Packaged Meals Aren't Always Worse For The Environment

It's no secret that some foods are better for the environment than others. While beef, for example, has quite a large carbon footprint, products from animals like chicken and plants have a relatively smaller one. While slogans like "eat better meat, less" and "don't be a meathead, go veg instead" make that easy enough to understand, what they fail to address is the kind of packaging different foods come in. 

While it's fair to assume that plant-based proteins are more sustainable than animal-based ones, it's not always so simple when comparing other foods. Just look at all of the various plant-based milks out there. Sure, all are technically better for the environment than dairy milk, but if you start to compare the sustainability of one brand of oat milk to another, other factors must be taken into account. Things like sourcing, transportation, and packaging are all part of determining the environmental impact of any single product or meal — not just its ingredient list. 

Once you start thinking about sustainability systemically, you'll realize some foods aren't as environmentally friendly as you thought. Similarly, you can't always assume that foods with a lot of packaging — like those from meal kit services — are less environmentally friendly than those that don't.

Meal kits vs. grocery stores

By comparing five meals with different types of protein from the meal kit service Blue Apron to the same meals bought with ingredients from the grocery store, a 2019 study published in the journal "Resources, Conservation, and Recycling" discovered that, on average, meals sourced from the grocery store were responsible for 33% more greenhouse gas emissions than the same ones from a meal kit. But how could that be possible?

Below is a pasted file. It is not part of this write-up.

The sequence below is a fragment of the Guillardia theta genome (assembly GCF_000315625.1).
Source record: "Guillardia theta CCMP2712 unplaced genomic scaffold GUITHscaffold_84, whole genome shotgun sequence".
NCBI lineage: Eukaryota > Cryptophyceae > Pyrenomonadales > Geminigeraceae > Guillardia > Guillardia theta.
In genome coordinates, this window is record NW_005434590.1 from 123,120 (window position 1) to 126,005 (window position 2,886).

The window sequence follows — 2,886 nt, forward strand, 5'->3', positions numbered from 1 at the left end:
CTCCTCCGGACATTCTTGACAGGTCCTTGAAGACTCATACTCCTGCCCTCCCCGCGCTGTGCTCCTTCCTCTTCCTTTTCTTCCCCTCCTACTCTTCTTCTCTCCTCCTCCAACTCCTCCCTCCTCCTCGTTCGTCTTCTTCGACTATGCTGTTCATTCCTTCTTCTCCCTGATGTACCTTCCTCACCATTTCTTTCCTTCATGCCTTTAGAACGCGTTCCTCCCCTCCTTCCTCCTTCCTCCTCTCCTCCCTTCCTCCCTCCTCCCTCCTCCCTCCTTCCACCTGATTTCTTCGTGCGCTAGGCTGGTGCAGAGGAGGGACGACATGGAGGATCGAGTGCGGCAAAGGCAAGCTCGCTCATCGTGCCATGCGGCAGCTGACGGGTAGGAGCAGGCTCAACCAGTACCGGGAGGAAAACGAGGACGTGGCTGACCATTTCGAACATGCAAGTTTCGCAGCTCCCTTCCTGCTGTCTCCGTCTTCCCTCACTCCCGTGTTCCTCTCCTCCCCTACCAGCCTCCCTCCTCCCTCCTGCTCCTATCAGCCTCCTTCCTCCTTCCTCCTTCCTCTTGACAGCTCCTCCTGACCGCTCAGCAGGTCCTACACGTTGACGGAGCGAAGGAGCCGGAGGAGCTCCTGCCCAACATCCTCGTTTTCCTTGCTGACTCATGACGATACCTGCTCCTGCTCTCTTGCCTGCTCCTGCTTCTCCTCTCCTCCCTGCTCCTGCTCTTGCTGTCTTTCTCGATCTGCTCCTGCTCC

As Shelie Miller, one of the study's co-authors, explains to Time, "When we're talking about meal kits, we tend to focus on plastic and packaging. We need to take a much larger, system-level view to really look at everything, from when things are produced all the way to when they're disposed [of]."

In fact, the study found that food waste is what cancels out a lot of the excessive packaging that meal kit services and packaged meals come with — cutting out as much as 38%, per a 2022 study published in the "Journal of Cleaner Production," when compared to grocery made meals. That's primarily because meal kits and packaged meals come pre-portioned, so each ingredient gets used in its entirety. According to the 2019 study, this, combined with the fact that they're delivered on routes with other packages, and use cooling packs rather than refrigerators, makes meal kits more environmentally friendly than the same meals using ingredients from a grocery store.